The National Union of Metalworkers of South Africa (NUMSA) condemns the board and the executive of Eskom for continuously subjecting the country to relentless loadshedding. The Eskom executive management and the board keeps demonstrating that it is clueless when it comes to resolving this crisis. They are absolutely CLUELESS. We must stress this word because we have noted that the dominant narrative in the media is to defend the Eskom management even though their incompetence is so glaringly obvious. Andre De Ruyter’s qualifications and work experience have not prepared him at all for the role of Eskom CEO and he keeps demonstrating his inability with every stage of the loadshedding announcement. There has never been a CEO who has failed as spectacularly as De Ruyter has failed in the short time that he has been leading Eskom. When De Ruyter started at Eskom he promised the nation that he would end loadshedding within 18 months. He has failed to uphold that promise. Eskom’s energy availability is the lowest it has ever been in history of the organizations existence. As a result, the economy of the country is in the ICU and yet, bizarrely, when NUMSA and other organizations call for his dismissal, there are some in the media, particularly so-called ‘energy experts’ who passionately defend him and there is an absolute refusal to hold him accountable for his failures.
If we wish to see the biggest difference at Eskom Pravin Gordhan, the minister of Public Enterprises must also be fired. We have noted how Gordhan attempted to re-write history in an interview with Xoli Mngambi on Newzroom Afrika this week where he falsely claimed the problems at Eskom were ‘inherited’ by his administration. The facts do not back this up. Gordhan was appointed as minister of Public Enterprises in February 2018 and at that time the Eskom Energy Availability Factor was at 78%. The following year it had dropped sharply to 69,95% and it has been dropping sharply every year ever since to where today it is at a shocking 59%. Pravin cannot fix anything! NUMSA has consistently said he is a SOE wrecking ball based on the state of Denel, SAA and it subsidiaries and SA Express, and nothing will change as long as he is in charge of State Owned Entities.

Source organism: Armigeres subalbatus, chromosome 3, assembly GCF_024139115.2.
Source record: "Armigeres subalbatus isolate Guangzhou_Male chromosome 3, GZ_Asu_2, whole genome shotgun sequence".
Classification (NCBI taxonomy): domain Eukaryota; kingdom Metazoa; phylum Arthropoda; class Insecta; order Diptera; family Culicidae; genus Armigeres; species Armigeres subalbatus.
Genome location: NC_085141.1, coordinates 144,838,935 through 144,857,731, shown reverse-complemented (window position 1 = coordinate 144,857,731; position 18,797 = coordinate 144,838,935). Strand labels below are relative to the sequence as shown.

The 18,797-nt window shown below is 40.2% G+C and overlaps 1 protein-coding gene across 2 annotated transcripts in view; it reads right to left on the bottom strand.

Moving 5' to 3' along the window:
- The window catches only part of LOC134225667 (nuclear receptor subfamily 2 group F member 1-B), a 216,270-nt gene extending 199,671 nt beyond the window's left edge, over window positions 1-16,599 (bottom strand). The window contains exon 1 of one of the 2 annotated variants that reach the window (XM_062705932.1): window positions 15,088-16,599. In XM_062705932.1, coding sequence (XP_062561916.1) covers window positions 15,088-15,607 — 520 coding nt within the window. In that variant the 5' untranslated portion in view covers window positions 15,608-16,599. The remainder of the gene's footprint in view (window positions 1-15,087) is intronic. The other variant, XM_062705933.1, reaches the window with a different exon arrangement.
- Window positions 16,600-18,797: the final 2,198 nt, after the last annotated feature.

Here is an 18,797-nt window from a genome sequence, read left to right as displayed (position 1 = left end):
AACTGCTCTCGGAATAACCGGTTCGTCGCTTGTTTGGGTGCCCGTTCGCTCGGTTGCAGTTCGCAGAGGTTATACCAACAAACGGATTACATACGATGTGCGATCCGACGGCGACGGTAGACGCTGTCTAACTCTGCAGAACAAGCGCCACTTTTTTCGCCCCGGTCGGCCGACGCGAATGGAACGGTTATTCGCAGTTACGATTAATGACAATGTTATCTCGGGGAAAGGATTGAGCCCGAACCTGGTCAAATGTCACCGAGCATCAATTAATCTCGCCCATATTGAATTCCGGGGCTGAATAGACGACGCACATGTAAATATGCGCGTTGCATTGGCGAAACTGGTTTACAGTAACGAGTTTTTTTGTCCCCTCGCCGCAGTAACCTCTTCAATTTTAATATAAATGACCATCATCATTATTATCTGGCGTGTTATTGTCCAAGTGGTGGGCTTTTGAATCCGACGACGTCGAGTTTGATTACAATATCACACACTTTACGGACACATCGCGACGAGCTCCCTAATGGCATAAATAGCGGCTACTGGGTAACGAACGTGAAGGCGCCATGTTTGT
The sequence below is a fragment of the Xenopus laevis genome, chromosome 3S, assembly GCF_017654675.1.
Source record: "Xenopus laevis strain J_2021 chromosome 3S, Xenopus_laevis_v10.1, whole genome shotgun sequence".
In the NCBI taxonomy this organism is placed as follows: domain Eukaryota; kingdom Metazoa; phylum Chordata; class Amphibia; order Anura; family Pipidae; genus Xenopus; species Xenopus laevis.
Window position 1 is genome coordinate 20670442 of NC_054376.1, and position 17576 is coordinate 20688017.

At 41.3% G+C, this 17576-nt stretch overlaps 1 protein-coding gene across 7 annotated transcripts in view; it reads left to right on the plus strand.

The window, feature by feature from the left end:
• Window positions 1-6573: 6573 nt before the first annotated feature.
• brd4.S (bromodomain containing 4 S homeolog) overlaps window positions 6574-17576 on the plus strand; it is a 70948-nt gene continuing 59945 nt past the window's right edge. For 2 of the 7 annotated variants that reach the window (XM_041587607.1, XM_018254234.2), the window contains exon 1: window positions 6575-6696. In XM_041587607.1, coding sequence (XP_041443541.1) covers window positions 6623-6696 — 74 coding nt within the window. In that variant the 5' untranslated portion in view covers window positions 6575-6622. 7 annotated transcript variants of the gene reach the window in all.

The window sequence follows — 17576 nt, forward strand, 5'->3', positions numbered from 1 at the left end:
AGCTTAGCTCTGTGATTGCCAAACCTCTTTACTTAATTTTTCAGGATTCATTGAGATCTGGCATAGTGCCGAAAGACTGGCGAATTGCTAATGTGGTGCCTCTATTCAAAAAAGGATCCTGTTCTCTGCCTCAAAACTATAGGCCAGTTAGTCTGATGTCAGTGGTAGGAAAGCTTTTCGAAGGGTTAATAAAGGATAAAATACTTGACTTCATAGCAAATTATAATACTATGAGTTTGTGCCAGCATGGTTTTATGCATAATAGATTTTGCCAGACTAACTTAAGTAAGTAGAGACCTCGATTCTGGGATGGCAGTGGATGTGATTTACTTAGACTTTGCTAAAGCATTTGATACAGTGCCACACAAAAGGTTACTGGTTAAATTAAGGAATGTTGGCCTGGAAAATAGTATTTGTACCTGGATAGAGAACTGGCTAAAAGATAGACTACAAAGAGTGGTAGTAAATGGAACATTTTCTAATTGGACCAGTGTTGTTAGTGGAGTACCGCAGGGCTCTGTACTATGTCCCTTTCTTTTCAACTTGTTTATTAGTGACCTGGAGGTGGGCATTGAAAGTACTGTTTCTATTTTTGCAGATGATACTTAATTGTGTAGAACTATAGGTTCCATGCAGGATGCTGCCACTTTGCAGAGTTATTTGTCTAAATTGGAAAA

We must ask ourselves whose interests are advanced when Clueless De Ruyter is allowed to continue to lead Eskom down a path of destruction. It has become very clear that his failures feed into the overall strategy to intensify and speed up the privatization of Eskom. This is why we say that De Ruyter’s incompetence is helping to drive the agenda to privatize Eskom. The more he fails, the faster the process of privatizing Eskom will be and the greater the involvement of the private sector will be in energy generation. This is ultimately Pravin’s agenda. His goal is to collapse Eskom, like he collapsed SAX so that the private sector can take over the role of energy generation. He has already achieved this at SAA where the airline was privatized and sold for a mere R51 in a dodgy deal to the Takatso consortium, which has ties to the ANC leadership elite. Ever since SAA was privatized the cost of flying domestically has skyrocketed because the private sector is dominating. The same fate awaits Eskom.